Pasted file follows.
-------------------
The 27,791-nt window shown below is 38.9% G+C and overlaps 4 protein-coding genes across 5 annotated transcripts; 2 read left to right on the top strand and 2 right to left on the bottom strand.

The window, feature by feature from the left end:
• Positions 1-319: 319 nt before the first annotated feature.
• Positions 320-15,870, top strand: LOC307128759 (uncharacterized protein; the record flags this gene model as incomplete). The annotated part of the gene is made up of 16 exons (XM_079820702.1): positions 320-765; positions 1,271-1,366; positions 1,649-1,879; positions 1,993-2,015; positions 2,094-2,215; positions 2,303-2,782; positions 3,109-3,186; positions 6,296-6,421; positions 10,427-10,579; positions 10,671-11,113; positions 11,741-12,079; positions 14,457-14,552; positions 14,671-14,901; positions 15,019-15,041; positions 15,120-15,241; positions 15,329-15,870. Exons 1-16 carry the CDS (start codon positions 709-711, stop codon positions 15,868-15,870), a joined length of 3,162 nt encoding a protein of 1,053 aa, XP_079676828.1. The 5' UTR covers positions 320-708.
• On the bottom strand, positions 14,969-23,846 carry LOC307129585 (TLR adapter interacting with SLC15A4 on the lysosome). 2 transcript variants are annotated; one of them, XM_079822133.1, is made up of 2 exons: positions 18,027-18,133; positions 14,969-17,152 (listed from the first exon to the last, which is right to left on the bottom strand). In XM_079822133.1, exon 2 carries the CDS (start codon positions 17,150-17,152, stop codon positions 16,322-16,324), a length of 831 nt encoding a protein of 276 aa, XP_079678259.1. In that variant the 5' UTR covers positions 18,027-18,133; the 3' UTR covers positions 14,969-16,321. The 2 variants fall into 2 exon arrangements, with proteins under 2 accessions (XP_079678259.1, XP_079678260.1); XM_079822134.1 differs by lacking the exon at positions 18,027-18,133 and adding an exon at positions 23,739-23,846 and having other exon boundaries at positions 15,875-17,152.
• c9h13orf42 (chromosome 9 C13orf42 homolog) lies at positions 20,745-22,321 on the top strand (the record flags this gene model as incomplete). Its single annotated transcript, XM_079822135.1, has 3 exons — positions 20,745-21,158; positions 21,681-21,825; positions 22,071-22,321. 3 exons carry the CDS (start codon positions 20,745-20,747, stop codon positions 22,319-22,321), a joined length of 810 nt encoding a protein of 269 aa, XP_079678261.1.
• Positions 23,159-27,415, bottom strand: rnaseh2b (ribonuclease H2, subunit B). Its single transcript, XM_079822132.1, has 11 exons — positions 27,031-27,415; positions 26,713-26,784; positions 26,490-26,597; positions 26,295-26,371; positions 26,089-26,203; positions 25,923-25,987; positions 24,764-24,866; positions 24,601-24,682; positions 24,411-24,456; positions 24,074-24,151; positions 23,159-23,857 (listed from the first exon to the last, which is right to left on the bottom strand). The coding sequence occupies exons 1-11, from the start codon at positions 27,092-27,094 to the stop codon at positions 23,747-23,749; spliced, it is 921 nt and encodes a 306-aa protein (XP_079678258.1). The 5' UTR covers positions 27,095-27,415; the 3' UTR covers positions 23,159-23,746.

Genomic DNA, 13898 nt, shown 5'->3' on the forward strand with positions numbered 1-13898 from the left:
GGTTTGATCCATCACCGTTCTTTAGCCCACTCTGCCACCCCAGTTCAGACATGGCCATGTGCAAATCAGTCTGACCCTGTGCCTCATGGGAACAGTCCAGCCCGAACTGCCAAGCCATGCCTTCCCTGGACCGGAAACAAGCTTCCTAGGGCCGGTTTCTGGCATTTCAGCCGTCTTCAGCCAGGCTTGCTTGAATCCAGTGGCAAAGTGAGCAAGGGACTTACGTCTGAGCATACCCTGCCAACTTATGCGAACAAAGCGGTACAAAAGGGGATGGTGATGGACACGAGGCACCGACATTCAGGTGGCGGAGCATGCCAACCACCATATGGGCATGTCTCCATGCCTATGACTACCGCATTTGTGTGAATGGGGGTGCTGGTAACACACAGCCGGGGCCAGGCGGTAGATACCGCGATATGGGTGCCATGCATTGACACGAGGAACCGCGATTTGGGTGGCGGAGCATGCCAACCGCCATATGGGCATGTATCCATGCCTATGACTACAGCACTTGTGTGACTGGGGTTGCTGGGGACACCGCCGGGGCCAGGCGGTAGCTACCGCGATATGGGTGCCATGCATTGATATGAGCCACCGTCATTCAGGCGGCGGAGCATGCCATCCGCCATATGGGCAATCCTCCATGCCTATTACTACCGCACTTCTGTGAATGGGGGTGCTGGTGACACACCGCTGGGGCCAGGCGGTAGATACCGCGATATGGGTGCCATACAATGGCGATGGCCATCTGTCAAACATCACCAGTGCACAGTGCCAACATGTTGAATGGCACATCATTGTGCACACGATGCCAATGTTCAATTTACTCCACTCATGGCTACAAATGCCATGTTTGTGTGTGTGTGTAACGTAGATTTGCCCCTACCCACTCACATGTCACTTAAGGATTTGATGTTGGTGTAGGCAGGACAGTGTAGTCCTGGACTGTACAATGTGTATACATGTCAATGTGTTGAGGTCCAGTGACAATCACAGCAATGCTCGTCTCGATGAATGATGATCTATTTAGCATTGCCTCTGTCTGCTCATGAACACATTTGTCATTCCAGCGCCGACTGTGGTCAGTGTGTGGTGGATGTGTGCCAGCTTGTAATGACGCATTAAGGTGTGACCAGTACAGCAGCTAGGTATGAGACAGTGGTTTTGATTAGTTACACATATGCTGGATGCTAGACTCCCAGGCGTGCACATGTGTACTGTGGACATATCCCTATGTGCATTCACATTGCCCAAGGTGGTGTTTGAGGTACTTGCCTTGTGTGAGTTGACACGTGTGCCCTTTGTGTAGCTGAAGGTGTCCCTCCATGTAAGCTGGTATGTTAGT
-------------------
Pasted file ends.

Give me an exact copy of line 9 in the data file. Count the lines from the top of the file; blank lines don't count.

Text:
GGTTTGATCCATCACCGTTCTTTAGCCCACTCTGCCACCCCAGTTCAGACATGGCCATGTGCAAATCAGTCTGACCCTGTGCCTCATGGGAACAGTCCAGCCCGAACTGCCAAGCCATGCCTTCCCTGGACCGGAAACAAGCTTCCTAGGGCCGGTTTCTGGCATTTCAGCCGTCTTCAGCCAGGCTTGCTTGAATCCAGTGGCAAAGTGAGCAAGGGACTTACGTCTGAGCATACCCTGCCAACTTATGCGAACAAAGCGGTACAAAAGGGGATGGTGATGGACACGAGGCACCGACATTCAGGTGGCGGAGCATGCCAACCACCATATGGGCATGTCTCCATGCCTATGACTACCGCATTTGTGTGAATGGGGGTGCTGGTAACACACAGCCGGGGCCAGGCGGTAGATACCGCGATATGGGTGCCATGCATTGACACGAGGAACCGCGATTTGGGTGGCGGAGCATGCCAACCGCCATATGGGCATGTATCCATGCCTATGACTACAGCACTTGTGTGACTGGGGTTGCTGGGGACACCGCCGGGGCCAGGCGGTAGCTACCGCGATATGGGTGCCATGCATTGATATGAGCCACCGTCATTCAGGCGGCGGAGCATGCCATCCGCCATATGGGCAATCCTCCATGCCTATTACTACCGCACTTCTGTGAATGGGGGTGCTGGTGACACACCGCTGGGGCCAGGCGGTAGATACCGCGATATGGGTGCCATACAATGGCGATGGCCATCTGTCAAACATCACCAGTGCACAGTGCCAACATGTTGAATGGCACATCATTGTGCACACGATGCCAATGTTCAATTTACTCCACTCATGGCTACAAATGCCATGTTTGTGTGTGTGTGTAACGTAGATTTGCCCCTACCCACTCACATGTCACTTAAGGATTTGATGTTGGTGTAGGCAGGACAGTGTAGTCCTGGACTGTACAATGTGTATACATGTCAATGTGTTGAGGTCCAGTGACAATCACAGCAATGCTCGTCTCGATGAATGATGATCTATTTAGCATTGCCTCTGTCTGCTCATGAACACATTTGTCATTCCAGCGCCGACTGTGGTCAGTGTGTGGTGGATGTGTGCCAGCTTGTAATGACGCATTAAGGTGTGACCAGTACAGCAGCTAGGTATGAGACAGTGGTTTTGATTAGTTACACATATGCTGGATGCTAGACTCCCAGGCGTGCACATGTGTACTGTGGACATATCCCTATGTGCATTCACATTGCCCAAGGTGGTGTTTGAGGTACTTGCCTTGTGTGAGTTGACACGTGTGCCCTTTGTGTAGCTGAAGGTGTCCCTCCATGTAAGCTGGTATGTTAGT